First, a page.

I Believe in the World.
In the beginning of the school year one of my teachers made an announcement during assembly to tell us about an opportunity for students to take part in a mission trip to Sierra Leone in the summer. It wasn’t uncommon for a service opportunity to present itself during assembly, however it was uncommon for me to pay attention. I always resented the people that went on those trips and came back preaching about how they have become better people after spending two weeks in a tent, so of course my pessimistic reaction kicked in as soon as I heard the word Africa.
He showed us images of the village and all of the many faces; the smiling baby with a mal-nourished stomach, the laughing children playing with dirty, worn down soccer ball that was probably ten years old, the grown man staring at the camera, in awe of the strange device that was pointed at him. For some reason these images moved me beyond words. I just remember the sudden feeling of wanting to see these people for myself, to touch their hands, share their smiles. Although it was an awfully large thought for a sixteen year old, I also just wanted to help them, learn from them, and in turn I thought that they would help me.
Immediately after assembly I hunted down my teacher and asked him if I could apply for the trip, and the next thing I knew I was going to our first group meeting for the trip. I’m not the type of person to do adventurous things or service trips, but there was something in the faces of the people that truly enticed me and sparked an inner curiosity about what else is out there. I feel like I live with such a narrow-minded view of the world as a whole, and the idea that people can live a life so extremely different than how we live in the United States, doesn’t cross my mind very often.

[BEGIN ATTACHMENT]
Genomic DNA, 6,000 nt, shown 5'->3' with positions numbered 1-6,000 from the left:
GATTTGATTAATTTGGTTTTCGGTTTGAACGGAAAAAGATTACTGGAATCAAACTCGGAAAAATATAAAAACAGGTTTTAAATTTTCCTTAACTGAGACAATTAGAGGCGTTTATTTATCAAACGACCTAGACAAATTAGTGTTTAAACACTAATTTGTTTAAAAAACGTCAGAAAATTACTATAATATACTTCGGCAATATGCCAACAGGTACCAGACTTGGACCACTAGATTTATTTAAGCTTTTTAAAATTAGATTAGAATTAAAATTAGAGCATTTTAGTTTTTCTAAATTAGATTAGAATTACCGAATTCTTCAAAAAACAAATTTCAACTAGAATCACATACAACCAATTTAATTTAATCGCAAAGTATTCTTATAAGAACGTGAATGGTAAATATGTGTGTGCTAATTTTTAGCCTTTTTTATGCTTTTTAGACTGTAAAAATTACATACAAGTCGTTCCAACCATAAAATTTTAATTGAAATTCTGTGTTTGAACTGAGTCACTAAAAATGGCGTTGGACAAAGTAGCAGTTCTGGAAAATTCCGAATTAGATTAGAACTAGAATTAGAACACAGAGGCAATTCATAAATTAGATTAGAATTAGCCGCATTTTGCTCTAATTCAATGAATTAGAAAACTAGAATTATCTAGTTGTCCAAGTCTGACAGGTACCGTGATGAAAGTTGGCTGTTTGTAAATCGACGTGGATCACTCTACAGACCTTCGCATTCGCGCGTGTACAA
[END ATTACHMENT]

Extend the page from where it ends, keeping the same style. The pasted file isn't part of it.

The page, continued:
I’ve been fortunate enough to travel outside of the country. I’ve visited family in England and vacationed to Mexico, but I don’t really consider that truly seeing the world. The fact is that there are so many different cultures and lifestyles that I know absolutely nothing about and couldn’t possibly begin to relate to these people. I believe that in order to be a true world citizen you have to see parts of the world that are nothing like yours. As the world becomes more integrated I think it’s important that people are able to have some idea of what it’s like outside of their home.
I believe that the world is a beautiful, evolving place that is so rich in endless cultures and lifestyles, and it is our duty as citizens of our planet to take advantage of the world we live in and meet the people that we share it with.
If you enjoyed this essay, please consider making a tax-deductible contribution to This I Believe, Inc.